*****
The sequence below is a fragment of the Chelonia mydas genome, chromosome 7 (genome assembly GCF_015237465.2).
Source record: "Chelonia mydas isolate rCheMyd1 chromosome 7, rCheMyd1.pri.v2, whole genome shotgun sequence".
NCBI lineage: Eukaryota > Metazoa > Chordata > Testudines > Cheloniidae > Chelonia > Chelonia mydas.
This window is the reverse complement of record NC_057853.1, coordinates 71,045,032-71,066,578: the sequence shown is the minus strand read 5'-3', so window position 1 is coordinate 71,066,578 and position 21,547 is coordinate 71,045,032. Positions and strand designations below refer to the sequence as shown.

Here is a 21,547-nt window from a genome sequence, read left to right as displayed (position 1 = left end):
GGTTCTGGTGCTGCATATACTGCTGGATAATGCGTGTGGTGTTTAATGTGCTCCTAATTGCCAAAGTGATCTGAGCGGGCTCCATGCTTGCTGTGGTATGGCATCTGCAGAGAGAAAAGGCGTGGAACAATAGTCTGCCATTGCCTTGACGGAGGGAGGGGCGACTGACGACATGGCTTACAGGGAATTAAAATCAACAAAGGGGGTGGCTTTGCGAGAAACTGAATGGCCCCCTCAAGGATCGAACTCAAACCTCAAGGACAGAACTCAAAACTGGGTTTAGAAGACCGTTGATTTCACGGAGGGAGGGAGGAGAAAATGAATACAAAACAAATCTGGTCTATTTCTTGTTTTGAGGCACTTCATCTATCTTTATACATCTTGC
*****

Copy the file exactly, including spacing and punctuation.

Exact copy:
The sequence below is a fragment of the Chelonia mydas genome, chromosome 7 (genome assembly GCF_015237465.2).
Source record: "Chelonia mydas isolate rCheMyd1 chromosome 7, rCheMyd1.pri.v2, whole genome shotgun sequence".
NCBI lineage: Eukaryota > Metazoa > Chordata > Testudines > Cheloniidae > Chelonia > Chelonia mydas.
This window is the reverse complement of record NC_057853.1, coordinates 71,045,032-71,066,578: the sequence shown is the minus strand read 5'-3', so window position 1 is coordinate 71,066,578 and position 21,547 is coordinate 71,045,032. Positions and strand designations below refer to the sequence as shown.

Here is a 21,547-nt window from a genome sequence, read left to right as displayed (position 1 = left end):
GGTTCTGGTGCTGCATATACTGCTGGATAATGCGTGTGGTGTTTAATGTGCTCCTAATTGCCAAAGTGATCTGAGCGGGCTCCATGCTTGCTGTGGTATGGCATCTGCAGAGAGAAAAGGCGTGGAACAATAGTCTGCCATTGCCTTGACGGAGGGAGGGGCGACTGACGACATGGCTTACAGGGAATTAAAATCAACAAAGGGGGTGGCTTTGCGAGAAACTGAATGGCCCCCTCAAGGATCGAACTCAAACCTCAAGGACAGAACTCAAAACTGGGTTTAGAAGACCGTTGATTTCACGGAGGGAGGGAGGAGAAAATGAATACAAAACAAATCTGGTCTATTTCTTGTTTTGAGGCACTTCATCTATCTTTATACATCTTGC